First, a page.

Flying with my father

MotorGlide member Stan Shires achieves a flying milestone.

The other week I accomplished the real main reason for me learning to fly. What was it? My First Solo? No, though that was a very satisfying first. Was it was the Cross-Country or General Skills Test? No: they were mere gateways to get me to this meaningful event.

You see, about thirty-seven years ago when I was a 6-year old boy, I started to go flying with my dad. We lived on the London/Essex border and he was flying out of Stapleford Abbots in Essex. My dad was in various groups, including a Tiger Moth. However, his flying got serious when he bought his own plane: a Stampe SV4C (G-AZTR) – the French equivalent of a Tiger Moth. He is an accomplished pilot and learned to do aerobatic and even competed. One of my lasting regrets is that we never did aeros as I was too young and too scared.

After a few years he sold the Stampe and bought a Beechcraft Bonanza (G-BGSW). This was a beautiful plane – a fast 4-seat tourer with retractable undercarriage and variable prop. We toured as far as Spain, Portugal, Finland via Denmark and Sweden and regularly went to France.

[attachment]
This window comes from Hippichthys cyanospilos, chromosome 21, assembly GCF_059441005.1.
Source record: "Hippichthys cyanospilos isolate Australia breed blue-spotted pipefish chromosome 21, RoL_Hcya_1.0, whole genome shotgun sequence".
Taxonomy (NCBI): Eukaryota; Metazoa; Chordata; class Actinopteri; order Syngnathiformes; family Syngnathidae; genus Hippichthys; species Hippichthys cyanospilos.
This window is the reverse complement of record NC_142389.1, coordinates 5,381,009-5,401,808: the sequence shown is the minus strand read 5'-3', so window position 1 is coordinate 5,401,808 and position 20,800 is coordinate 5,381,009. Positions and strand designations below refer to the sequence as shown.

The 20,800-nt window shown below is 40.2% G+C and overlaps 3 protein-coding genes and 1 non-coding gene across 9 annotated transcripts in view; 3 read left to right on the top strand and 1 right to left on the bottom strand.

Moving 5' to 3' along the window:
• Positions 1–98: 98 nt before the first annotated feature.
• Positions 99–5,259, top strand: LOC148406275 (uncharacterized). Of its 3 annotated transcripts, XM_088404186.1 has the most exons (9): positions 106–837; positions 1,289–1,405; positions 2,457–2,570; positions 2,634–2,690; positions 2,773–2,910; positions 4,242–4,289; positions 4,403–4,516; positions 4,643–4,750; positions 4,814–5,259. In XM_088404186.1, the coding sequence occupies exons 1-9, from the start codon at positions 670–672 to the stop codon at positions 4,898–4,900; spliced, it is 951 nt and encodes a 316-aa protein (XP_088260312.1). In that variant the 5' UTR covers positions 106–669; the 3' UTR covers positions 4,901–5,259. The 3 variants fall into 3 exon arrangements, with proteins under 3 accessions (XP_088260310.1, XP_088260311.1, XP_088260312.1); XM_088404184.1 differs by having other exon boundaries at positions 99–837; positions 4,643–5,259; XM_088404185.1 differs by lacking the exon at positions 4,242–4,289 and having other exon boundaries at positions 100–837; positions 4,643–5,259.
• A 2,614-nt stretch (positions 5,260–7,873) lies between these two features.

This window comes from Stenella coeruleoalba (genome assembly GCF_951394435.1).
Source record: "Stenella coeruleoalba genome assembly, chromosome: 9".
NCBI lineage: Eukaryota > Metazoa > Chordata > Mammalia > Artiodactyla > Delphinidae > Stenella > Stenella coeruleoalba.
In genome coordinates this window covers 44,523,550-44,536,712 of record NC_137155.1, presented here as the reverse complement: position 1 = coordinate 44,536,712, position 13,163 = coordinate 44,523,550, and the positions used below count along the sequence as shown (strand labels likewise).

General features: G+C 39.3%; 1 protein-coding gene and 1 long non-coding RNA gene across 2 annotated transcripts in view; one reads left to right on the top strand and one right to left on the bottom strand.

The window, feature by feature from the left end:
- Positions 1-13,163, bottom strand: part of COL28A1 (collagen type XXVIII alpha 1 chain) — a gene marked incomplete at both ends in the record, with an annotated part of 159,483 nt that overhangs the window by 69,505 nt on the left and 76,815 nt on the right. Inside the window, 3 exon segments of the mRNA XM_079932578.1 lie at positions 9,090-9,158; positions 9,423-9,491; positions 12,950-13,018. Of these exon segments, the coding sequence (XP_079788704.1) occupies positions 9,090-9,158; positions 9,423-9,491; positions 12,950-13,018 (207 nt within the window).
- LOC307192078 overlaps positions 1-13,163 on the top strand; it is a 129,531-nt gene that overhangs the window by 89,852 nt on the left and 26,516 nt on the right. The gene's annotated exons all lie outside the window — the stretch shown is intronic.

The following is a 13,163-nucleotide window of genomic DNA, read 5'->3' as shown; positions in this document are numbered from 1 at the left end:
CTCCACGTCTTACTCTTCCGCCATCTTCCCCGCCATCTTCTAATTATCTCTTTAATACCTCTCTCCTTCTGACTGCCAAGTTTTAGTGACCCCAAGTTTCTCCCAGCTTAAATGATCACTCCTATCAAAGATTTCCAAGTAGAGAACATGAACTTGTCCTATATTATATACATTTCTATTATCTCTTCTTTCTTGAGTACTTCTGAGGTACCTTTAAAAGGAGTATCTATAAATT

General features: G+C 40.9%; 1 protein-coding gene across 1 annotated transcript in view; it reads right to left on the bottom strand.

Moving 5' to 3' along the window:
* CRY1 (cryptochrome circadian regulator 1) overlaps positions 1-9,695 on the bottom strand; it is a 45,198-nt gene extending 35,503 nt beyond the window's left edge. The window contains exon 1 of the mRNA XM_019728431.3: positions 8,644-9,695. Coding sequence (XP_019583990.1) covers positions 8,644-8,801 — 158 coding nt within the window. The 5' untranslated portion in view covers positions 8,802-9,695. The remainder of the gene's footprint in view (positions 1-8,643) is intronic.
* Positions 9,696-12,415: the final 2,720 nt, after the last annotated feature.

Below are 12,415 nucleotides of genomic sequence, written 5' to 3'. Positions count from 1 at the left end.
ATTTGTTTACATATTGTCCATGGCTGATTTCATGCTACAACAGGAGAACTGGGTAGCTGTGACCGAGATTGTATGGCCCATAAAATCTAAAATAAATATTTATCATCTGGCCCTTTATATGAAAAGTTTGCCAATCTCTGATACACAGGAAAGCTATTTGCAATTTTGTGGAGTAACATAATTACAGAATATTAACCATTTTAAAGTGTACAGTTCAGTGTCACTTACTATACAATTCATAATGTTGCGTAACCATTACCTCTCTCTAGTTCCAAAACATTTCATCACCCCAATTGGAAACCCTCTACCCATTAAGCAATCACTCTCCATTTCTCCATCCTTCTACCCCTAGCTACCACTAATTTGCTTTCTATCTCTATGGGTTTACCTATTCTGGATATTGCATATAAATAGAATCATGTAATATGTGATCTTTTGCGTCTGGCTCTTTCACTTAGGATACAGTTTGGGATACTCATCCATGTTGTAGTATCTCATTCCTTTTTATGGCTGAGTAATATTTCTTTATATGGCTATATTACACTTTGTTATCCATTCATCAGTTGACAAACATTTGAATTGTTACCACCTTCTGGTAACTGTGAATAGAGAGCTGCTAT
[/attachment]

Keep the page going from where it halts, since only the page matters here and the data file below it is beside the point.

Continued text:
However there came a point when my parents moved abroad and his licence lapsed. Suddenly 20 years had passed. Then my dad hit 70 years old. It was then he was revalidated and started flying again. He now flies every week in a PA28 out of Wellesbourne.

So that is the background to the real main reason for me learning to fly. I wanted to be like my dad. So the other day we met at Long Marston and got Wilhelm ready. I went through the Daily Inspection and followed all my checks. Finally we lined up, with the GoPro recording all of this, and then I opened the throttle.

stan and dad

For the first time I was in the left hand seat. We flew around for about an hour and then returned to Long Marston. After about an hour I made a fine approach and made a very good landing (for me at least). As we taxied back I don’t know which one of us was more proud. I could see the genuine pride in his face and I was bursting with pride that I was a slightly average version of him. He complimented me during a debrief on a very safe and smooth flight. He even complimented the landing saying it was better than the guy he normally flies with in the PA28.

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Afterwards we went for a pint and a Cuban cigar. I don’t know who was more proud, but for the first time I was in the left-hand seat and I did a good job.